Big Island mayor: Ige made ultimate call to stop arrests at TMT protest

Updated: Aug. 16, 2019 at 5:49 PM HST
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HONOLULU, Hawaii (HawaiiNewsNow) - At a key moment in the TMT conflict, as protesters were being arrested at Mauna Kea, Mayor Harry Kim says the governor made the call to pull back law enforcement.

Kim made the statements Thursday night on PBS Insights when asked whether police or politicians were in charge July 17, when outnumbered police were faced with using force to clear the road.

On that day, 38 protesters ― all but one of whom were kupuna ― were arrested for blocking the only access road to the summit. And then the arrests abruptly stopped.

What happened?

Kim said Hawaii County Police Chief Paul Ferreira called him with a critical question.

“They said at this rate we can’t control this and do you want us to use any kind of force because everybody agreed nobody wants that in Hawaii,” Kim said.

[SPECIAL COVERAGE: Conflict on Mauna Kea]

“They called me in regards if I could pass word to the governor because since this was a state operation with DOCARE people, sheriffs and the police officers," he continued.

"And the governor obviously had a very difficult decision and said no we should not use force, physical force because the question was of tasers and the question was of mustard gas,” Kim added.

(Kim mistakenly referred to the military chemical weapon mustard gas but meant pepper spray.)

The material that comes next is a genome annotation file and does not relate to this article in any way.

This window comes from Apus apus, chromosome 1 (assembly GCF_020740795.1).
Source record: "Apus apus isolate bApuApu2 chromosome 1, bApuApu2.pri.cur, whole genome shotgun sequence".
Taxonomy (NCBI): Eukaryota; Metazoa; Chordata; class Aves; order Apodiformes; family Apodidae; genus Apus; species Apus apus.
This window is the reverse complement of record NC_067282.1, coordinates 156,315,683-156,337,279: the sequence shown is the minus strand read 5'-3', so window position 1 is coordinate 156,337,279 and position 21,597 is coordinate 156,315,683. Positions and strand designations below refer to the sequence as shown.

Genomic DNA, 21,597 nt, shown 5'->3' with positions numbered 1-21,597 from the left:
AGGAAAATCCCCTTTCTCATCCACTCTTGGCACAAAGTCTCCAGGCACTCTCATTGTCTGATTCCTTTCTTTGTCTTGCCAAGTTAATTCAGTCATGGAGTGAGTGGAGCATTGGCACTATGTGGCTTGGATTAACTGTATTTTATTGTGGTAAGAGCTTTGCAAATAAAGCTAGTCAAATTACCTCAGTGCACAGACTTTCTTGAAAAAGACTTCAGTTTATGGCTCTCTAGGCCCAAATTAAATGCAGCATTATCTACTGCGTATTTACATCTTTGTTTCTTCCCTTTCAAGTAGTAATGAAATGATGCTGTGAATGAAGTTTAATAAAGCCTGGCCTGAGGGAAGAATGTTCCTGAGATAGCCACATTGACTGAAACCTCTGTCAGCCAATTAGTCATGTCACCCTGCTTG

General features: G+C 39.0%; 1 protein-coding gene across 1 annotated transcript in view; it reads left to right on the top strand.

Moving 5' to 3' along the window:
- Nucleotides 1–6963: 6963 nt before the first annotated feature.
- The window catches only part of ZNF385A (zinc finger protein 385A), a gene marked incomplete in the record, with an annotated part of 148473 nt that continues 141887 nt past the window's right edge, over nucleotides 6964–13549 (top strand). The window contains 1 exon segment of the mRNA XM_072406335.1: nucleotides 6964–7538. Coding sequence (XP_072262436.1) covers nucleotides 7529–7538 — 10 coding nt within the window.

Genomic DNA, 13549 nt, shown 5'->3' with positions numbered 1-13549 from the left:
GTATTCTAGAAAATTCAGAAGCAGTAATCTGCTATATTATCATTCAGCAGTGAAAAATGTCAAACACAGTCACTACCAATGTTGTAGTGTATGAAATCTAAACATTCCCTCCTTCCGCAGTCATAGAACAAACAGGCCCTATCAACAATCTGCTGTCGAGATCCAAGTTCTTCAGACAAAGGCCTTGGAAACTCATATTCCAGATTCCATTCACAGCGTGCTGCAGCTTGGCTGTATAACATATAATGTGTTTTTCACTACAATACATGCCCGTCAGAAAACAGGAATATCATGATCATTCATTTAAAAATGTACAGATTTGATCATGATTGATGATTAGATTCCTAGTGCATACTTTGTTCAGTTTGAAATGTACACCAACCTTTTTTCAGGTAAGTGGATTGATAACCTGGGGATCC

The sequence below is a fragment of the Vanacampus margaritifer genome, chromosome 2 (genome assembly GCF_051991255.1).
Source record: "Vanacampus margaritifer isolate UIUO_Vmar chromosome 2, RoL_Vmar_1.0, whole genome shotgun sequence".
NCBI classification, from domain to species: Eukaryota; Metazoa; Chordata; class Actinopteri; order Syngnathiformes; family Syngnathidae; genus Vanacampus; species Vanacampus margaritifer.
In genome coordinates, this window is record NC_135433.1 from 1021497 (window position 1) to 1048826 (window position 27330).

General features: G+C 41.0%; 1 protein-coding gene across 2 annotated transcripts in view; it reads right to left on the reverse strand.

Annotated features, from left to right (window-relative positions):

When Insights host and Hawaii News Now Managing Editor Daryl Huff pressed Kim for clarification, the mayor said that Ige ultimately made the decision to call off the operation to clear the road that day.

“I’m asking that the people in command asked me to pass the word in regards to the use of force and I passed the response back, and this time no,” Kim said.

Kim’s response is in contradiction to a statement by the Governor’s Office, which said the “ultimate decision” to call off the arrests “was made by Hawaii County Police Department with the support of unified command.”

Ferreira, of Hawaii County police, also responded to questions about that day in a letter.

“The protesters are considered as acting illegally by blocking the road,” he wrote. “Due to the highly emotionally charged situation and the potential for mass violence due to the large numbers involved, the state is seeking a peaceful solution.”

The continued confusion over who was in charge during that critical operation comes as the standoff at Mauna Kea continues into its second month ― with no resolution in sight.

In the wake of the arrests, Ige issued an emergency proclamation for Mauna Kea, essentially shutting down the mountain. That declaration has since been lifted.

House Finance Chair Sylvia Luke says Ige is in a tough spot and lawmakers have gotten no word on what’s next. “I think the frustration lies with the lack of movement,” she said.

"We really don't know if it's a go or it's a no go," Luke added.

HNN sent follow up questions to the state attorney general and is waiting for a response.

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